Ruth Thomas, Shelin Adam, Lesley Phillips, Marion Thomas
Exponential improvements in genomic technology allows researchers to focus on the information contained in the human genome, in the hope of applying that knowledge clinically. The field of genomics, where all of an individual’s genes are considered at once, has already begun to change medical practice. For instance, chromosomal microarrays are already being utilized to diagnose autism spectrum disorder, development delay, intellectual disability, and birth defects. By recognizing duplications and deletions, which are too small to identify with traditional chromosome analysis, we are able to improve diagnostic yield for these disorders. Whole genome sequencing has been used to diagnosis genetic illnesses, even in cases when the clinical picture or diagnosis is unclear. Through pharmacogenomics, which can help explain how genetic variants affect drug metabolism, we will be able to decrease the staggering incidence of adverse drug reactions, and guide physicians in medication choice for individual patients. With a better understanding of the relationship between genomic compositions, susceptibility to illness and treatment options, physicians will be able to practice more personalized medicine, offering more effective and safer treatment. Genomics has already begun to impact medical care and will likely revolutionize how medicine is practiced in the near future.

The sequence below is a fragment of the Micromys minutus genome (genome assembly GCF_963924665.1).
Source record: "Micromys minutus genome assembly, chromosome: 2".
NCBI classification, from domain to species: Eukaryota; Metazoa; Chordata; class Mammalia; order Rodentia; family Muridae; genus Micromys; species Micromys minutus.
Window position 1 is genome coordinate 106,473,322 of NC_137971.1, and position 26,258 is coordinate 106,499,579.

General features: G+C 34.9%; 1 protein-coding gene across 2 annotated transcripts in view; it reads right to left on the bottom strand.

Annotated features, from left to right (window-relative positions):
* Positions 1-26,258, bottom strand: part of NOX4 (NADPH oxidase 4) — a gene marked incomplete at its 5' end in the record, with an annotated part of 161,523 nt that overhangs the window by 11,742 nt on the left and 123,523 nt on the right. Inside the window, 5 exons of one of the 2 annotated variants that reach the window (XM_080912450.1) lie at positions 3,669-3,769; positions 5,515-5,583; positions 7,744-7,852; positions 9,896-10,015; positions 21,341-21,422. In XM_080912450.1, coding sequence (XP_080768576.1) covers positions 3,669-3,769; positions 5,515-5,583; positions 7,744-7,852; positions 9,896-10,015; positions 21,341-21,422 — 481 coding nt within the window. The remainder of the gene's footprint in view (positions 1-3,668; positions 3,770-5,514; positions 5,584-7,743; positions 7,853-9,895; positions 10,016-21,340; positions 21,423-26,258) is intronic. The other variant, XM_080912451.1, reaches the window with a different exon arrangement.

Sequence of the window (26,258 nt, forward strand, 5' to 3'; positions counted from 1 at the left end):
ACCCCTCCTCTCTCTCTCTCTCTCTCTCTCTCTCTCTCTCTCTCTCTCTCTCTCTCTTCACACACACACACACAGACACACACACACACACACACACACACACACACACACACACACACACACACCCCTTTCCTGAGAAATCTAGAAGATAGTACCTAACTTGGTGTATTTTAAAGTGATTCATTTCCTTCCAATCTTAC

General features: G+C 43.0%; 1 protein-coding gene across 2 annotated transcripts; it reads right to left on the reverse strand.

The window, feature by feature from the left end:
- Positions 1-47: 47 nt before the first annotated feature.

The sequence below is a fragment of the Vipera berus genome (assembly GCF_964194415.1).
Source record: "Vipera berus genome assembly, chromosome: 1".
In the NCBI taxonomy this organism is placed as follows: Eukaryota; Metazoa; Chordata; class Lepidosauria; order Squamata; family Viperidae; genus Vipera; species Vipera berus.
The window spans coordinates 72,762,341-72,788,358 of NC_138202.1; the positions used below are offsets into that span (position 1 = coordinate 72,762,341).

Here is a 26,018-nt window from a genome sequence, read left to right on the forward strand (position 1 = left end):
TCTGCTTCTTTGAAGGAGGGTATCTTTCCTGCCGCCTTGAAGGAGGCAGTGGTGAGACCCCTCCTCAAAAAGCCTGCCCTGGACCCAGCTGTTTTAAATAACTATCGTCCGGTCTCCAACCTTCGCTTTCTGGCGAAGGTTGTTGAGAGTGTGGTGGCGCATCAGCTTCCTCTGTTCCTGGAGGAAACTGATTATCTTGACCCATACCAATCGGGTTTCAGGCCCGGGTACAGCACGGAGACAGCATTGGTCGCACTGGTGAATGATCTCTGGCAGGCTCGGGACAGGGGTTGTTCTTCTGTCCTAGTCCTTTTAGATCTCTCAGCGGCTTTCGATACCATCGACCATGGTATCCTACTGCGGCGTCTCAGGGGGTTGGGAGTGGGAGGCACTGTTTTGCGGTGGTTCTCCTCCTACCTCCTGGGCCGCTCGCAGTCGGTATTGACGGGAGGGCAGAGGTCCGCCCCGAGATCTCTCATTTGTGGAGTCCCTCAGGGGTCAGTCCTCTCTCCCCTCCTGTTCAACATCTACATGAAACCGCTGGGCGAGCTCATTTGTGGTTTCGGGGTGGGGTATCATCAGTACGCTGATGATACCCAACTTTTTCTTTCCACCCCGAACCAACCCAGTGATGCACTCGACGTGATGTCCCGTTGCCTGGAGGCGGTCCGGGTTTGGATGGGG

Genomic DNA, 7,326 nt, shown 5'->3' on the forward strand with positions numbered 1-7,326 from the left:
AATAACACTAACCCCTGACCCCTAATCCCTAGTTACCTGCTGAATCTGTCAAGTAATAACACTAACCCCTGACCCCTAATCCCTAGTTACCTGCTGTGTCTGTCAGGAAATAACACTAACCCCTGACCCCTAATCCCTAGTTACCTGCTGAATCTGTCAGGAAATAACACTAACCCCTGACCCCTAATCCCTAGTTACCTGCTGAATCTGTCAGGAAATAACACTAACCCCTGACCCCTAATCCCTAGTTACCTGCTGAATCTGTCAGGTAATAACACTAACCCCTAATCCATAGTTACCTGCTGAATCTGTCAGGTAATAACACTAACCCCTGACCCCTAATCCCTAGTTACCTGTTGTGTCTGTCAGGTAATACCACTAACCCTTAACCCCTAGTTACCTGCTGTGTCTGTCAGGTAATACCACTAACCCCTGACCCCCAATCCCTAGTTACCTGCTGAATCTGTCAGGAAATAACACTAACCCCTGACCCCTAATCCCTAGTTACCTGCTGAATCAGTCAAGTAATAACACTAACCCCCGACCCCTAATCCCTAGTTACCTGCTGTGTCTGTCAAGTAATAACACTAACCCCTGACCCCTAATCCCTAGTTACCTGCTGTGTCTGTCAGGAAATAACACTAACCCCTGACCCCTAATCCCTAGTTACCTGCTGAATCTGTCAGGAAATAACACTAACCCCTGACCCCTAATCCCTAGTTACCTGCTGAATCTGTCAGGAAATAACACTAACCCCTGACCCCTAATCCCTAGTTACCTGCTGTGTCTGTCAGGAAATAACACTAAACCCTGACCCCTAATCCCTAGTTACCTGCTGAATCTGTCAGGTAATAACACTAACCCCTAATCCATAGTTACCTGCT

KEYWORDS: genomics; personalized medicine; pharmacogenomics; chromosomal microarray; whole genome sequencing
Thomas R, Adam S, Phillips L, Thomas M. How Genomics is Changing Medical Practice. UBCMJ. 2012 4(1):15-17.